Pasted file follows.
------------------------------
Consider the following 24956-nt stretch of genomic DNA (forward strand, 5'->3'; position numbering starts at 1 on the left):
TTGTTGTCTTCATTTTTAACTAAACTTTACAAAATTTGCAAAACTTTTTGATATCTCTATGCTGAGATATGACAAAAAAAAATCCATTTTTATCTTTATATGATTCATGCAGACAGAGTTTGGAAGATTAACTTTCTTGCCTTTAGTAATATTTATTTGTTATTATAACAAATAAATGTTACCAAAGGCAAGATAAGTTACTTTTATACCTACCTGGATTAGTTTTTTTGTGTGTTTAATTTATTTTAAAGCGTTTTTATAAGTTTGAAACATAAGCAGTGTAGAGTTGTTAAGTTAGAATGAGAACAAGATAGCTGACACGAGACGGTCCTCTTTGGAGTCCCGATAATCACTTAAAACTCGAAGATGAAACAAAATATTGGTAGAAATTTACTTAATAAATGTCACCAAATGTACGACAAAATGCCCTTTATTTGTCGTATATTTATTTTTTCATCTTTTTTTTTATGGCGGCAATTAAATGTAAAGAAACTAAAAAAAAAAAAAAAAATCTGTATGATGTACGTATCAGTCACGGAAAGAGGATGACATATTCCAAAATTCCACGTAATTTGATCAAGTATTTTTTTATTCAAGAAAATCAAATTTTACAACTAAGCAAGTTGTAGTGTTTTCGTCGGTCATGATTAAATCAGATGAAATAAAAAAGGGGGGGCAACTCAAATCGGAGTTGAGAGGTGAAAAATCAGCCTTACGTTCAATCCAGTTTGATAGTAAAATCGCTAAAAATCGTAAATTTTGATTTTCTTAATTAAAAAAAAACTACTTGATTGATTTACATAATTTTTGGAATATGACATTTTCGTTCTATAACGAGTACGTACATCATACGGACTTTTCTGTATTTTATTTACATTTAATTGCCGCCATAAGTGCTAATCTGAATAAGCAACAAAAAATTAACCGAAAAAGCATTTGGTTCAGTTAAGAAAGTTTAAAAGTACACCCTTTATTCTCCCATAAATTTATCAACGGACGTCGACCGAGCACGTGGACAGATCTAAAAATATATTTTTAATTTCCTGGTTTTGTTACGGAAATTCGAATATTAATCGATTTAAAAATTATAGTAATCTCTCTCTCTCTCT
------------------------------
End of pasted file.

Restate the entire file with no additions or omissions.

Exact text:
Consider the following 24956-nt stretch of genomic DNA (forward strand, 5'->3'; position numbering starts at 1 on the left):
TTGTTGTCTTCATTTTTAACTAAACTTTACAAAATTTGCAAAACTTTTTGATATCTCTATGCTGAGATATGACAAAAAAAAATCCATTTTTATCTTTATATGATTCATGCAGACAGAGTTTGGAAGATTAACTTTCTTGCCTTTAGTAATATTTATTTGTTATTATAACAAATAAATGTTACCAAAGGCAAGATAAGTTACTTTTATACCTACCTGGATTAGTTTTTTTGTGTGTTTAATTTATTTTAAAGCGTTTTTATAAGTTTGAAACATAAGCAGTGTAGAGTTGTTAAGTTAGAATGAGAACAAGATAGCTGACACGAGACGGTCCTCTTTGGAGTCCCGATAATCACTTAAAACTCGAAGATGAAACAAAATATTGGTAGAAATTTACTTAATAAATGTCACCAAATGTACGACAAAATGCCCTTTATTTGTCGTATATTTATTTTTTCATCTTTTTTTTTATGGCGGCAATTAAATGTAAAGAAACTAAAAAAAAAAAAAAAAATCTGTATGATGTACGTATCAGTCACGGAAAGAGGATGACATATTCCAAAATTCCACGTAATTTGATCAAGTATTTTTTTATTCAAGAAAATCAAATTTTACAACTAAGCAAGTTGTAGTGTTTTCGTCGGTCATGATTAAATCAGATGAAATAAAAAAGGGGGGGCAACTCAAATCGGAGTTGAGAGGTGAAAAATCAGCCTTACGTTCAATCCAGTTTGATAGTAAAATCGCTAAAAATCGTAAATTTTGATTTTCTTAATTAAAAAAAAACTACTTGATTGATTTACATAATTTTTGGAATATGACATTTTCGTTCTATAACGAGTACGTACATCATACGGACTTTTCTGTATTTTATTTACATTTAATTGCCGCCATAAGTGCTAATCTGAATAAGCAACAAAAAATTAACCGAAAAAGCATTTGGTTCAGTTAAGAAAGTTTAAAAGTACACCCTTTATTCTCCCATAAATTTATCAACGGACGTCGACCGAGCACGTGGACAGATCTAAAAATATATTTTTAATTTCCTGGTTTTGTTACGGAAATTCGAATATTAATCGATTTAAAAATTATAGTAATCTCTCTCTCTCTCT